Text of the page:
Print Friendly, PDF & Email

The Legacy of Military Governance in Mali

After leading a coup against a democratically elected government, junta leader Colonel Assimi Goïta has attempted to rehabilitate the image of military government in Mali.

Mali's coup leaders, the CNSP

Ismaël Wagué, Malick Diaw, and other leaders of the Mali coup. (Photo: VOA/Kassim Traoré)

A military coup on August 18 led by Colonel Assimi Goïta has again pulled Mali into the orbit of military rule. This builds on a long legacy. Mali has had four coups since independence in 1960. A military government or a former military leader has served as head of state for 35 of its 60 years as an independent country.

The junta’s Transitional Charter once again promotes a central role for the military in Mali’s political affairs. Among other points, the Charter stipulates the junta’s judicial immunity, the Charter’s supremacy over the constitution, and the future place of the junta in a transitional government.

Since the coup, Colonel Goïta has repeatedly engaged in public ceremonies to rehabilitate the perception of military governance. Shortly after taking power, Goïta sought counsel from former military dictator Moussa Traoré during a public visit to Traoré’s residence in Bamako. During Mali’s Independence Day ceremonies, soldiers greeted and welcomed the former 2012 coup leader, General Amadou Haya Sanogo. Over 400 officers received rank promotions as part of the ceremony.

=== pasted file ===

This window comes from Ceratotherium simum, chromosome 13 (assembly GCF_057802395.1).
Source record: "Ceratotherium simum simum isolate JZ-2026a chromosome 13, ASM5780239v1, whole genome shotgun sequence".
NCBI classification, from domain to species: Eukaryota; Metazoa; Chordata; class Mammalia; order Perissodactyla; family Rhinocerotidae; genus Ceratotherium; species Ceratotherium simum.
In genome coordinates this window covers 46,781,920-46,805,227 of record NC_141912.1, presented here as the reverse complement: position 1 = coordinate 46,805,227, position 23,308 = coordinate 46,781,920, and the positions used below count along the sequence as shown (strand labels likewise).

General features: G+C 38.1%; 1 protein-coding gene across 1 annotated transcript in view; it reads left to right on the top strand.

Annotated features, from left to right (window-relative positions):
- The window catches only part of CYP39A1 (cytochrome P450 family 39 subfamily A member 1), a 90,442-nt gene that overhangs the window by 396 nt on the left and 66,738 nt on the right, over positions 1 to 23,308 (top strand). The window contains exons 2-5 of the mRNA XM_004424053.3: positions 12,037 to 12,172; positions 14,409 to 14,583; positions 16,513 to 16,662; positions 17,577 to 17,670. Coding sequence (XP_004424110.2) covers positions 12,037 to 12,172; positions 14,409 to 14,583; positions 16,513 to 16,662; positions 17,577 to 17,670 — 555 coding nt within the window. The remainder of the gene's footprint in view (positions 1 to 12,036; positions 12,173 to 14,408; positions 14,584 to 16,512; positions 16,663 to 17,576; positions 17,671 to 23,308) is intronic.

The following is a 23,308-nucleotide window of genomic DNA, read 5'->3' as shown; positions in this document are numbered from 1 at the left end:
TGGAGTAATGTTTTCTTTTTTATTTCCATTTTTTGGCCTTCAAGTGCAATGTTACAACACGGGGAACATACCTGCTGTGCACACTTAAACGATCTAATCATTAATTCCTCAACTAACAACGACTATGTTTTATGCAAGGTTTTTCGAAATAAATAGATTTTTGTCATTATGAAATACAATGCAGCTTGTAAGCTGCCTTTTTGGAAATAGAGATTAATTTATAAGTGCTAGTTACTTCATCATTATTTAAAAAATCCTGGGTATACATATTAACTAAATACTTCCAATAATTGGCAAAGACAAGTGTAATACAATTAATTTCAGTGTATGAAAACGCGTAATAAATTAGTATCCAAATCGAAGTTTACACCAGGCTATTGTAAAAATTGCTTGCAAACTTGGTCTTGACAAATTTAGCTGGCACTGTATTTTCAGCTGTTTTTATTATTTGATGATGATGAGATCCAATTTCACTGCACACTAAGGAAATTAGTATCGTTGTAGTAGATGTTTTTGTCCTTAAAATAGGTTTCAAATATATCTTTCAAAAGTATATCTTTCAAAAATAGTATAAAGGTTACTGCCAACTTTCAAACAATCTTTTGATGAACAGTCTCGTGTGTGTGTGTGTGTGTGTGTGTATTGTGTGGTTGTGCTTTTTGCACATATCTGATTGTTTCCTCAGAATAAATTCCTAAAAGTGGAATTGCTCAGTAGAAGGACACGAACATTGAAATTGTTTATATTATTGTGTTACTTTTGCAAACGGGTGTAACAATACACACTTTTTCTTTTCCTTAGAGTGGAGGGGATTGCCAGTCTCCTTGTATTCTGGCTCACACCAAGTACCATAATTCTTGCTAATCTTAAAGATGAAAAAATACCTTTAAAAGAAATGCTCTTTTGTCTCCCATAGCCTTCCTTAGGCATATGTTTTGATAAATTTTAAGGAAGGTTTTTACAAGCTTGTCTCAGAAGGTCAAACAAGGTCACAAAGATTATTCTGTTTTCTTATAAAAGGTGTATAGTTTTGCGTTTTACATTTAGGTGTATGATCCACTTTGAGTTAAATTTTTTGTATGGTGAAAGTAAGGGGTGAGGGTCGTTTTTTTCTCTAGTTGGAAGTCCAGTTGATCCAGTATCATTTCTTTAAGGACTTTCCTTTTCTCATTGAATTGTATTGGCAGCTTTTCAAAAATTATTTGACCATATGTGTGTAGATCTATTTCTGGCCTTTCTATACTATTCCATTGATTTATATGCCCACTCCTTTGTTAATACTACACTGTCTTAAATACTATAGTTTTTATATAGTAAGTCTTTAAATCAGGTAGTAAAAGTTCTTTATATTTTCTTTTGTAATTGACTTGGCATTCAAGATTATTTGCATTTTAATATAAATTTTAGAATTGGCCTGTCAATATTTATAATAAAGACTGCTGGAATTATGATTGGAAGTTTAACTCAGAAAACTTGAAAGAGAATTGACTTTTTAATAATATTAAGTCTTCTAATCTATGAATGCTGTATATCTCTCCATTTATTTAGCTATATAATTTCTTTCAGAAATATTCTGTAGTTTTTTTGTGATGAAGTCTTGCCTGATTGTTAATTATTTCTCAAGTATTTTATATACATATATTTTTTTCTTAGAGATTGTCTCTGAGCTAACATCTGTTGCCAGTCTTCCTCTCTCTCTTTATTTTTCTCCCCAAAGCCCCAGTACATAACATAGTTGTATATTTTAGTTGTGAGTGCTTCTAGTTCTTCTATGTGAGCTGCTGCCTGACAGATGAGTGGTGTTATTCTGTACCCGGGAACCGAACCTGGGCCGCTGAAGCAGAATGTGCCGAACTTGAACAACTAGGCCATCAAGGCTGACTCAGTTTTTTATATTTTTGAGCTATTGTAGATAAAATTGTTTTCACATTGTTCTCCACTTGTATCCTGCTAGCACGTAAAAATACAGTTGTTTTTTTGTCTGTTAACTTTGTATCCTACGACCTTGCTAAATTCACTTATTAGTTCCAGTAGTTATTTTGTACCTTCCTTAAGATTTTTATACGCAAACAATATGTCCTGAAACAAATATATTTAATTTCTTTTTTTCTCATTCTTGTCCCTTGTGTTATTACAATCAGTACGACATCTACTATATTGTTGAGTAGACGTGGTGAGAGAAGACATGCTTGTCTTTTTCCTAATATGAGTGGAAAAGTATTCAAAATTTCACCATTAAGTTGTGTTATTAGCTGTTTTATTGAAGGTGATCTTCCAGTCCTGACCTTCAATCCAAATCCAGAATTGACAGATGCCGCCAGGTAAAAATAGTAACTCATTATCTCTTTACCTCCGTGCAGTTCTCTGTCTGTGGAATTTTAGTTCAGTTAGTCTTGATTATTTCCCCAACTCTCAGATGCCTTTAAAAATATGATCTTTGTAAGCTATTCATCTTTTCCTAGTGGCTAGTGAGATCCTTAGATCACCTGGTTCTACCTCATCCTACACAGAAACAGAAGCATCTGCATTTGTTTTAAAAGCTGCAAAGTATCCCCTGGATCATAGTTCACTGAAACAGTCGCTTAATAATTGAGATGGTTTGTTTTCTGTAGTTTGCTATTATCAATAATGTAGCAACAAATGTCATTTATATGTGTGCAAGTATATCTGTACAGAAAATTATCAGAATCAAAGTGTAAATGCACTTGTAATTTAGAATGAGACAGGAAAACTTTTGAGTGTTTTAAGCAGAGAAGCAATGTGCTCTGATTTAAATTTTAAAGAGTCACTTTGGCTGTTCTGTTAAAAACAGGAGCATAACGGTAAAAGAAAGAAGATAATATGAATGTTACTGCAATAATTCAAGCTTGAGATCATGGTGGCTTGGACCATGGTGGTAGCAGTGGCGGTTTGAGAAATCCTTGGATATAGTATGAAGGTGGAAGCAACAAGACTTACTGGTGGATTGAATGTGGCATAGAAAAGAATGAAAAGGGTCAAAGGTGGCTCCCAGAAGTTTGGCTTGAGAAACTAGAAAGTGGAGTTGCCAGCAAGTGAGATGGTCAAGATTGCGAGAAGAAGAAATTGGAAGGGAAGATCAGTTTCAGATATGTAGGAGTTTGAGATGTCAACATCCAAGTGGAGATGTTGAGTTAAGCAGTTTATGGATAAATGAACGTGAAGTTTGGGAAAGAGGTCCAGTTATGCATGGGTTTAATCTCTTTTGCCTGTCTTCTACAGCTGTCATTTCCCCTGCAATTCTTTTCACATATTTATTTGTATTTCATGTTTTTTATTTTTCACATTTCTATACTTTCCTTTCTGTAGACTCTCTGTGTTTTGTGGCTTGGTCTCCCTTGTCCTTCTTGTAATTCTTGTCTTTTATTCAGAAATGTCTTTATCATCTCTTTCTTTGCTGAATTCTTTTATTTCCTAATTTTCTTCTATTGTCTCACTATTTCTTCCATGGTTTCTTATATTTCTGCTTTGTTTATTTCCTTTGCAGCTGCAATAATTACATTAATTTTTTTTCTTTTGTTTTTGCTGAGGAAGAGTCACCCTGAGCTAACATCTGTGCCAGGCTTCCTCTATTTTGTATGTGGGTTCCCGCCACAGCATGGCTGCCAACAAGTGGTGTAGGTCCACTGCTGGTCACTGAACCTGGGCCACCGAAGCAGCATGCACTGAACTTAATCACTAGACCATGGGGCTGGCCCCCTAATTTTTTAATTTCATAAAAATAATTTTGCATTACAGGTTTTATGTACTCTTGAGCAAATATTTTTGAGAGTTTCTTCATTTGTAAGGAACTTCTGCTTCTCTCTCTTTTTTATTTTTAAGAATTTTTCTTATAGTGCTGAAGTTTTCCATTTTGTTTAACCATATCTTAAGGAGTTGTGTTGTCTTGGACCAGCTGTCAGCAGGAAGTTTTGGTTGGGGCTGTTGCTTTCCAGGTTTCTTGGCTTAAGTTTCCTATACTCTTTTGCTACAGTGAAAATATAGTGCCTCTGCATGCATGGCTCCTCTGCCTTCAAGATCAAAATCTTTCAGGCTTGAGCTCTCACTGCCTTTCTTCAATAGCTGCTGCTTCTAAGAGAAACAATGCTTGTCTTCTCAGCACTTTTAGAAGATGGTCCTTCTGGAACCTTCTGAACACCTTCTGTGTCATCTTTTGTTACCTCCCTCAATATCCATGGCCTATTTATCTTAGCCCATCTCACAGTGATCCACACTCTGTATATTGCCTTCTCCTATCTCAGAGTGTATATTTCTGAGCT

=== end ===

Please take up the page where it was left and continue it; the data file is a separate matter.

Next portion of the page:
The celebration of Mali’s coup leaders obscures the disastrous performance of Mali’s previous military governments.

Mali’s History of Coups, Rewarding Coup Leaders, and Military Governance

1968 Coup

Moussa Traoré

Moussa Traoré. (Photo: AfricaStand)

  • November 19, 1968 – Lieutenant Moussa Traoré leads a military coup that ousts President Modibo Keïta. During his rule, Traoré promotes himself to the rank of general, ruling over Mali’s first military junta and later a single-party regime.
  • Under single-party rule, Traoré established a highly repressive regime that routinely opened fire on protesters and eliminated rivals or those that dared to voice dissent. Traoré’s regime was likely responsible for the killing of thousands of Malians. After his ouster, Traoré was tried and convicted for the killing of at least 200 protesters in March 1991. He was later pardoned for his crimes by President Alpha Oumar Konaré in 2002.
  • Economic growth during Traoré’s rule was anemic with economic contraction recorded in 11 of the 23 years he held power.
  • Corruption ran rampant during Traoré’s time in power. After he was forced from power, investigators with the State Asset Recovery Initiative of the World Bank and the United Nations Office of Drugs and Crime helped recover millions in stolen funds from Traoré’s Swiss bank accounts alone.
Amadou Toumani Touré

Amadou Toumani Touré in 2010. (Photo: Antonio Cruz/ABr)

1991 Coup

  • March 26, 1991 – Following student-led protests that were violently put down under Traoré’s orders by the military, Lieutenant Colonel Amadou Toumani Touré leads a coup removing Traoré from power. Touré becomes interim head of state and de facto leader of a transition to multiparty democracy in Mali. Touré steps down from power following the election of civilian, Alpha Oumar Konaré. Touré is subsequently promoted to the rank of general.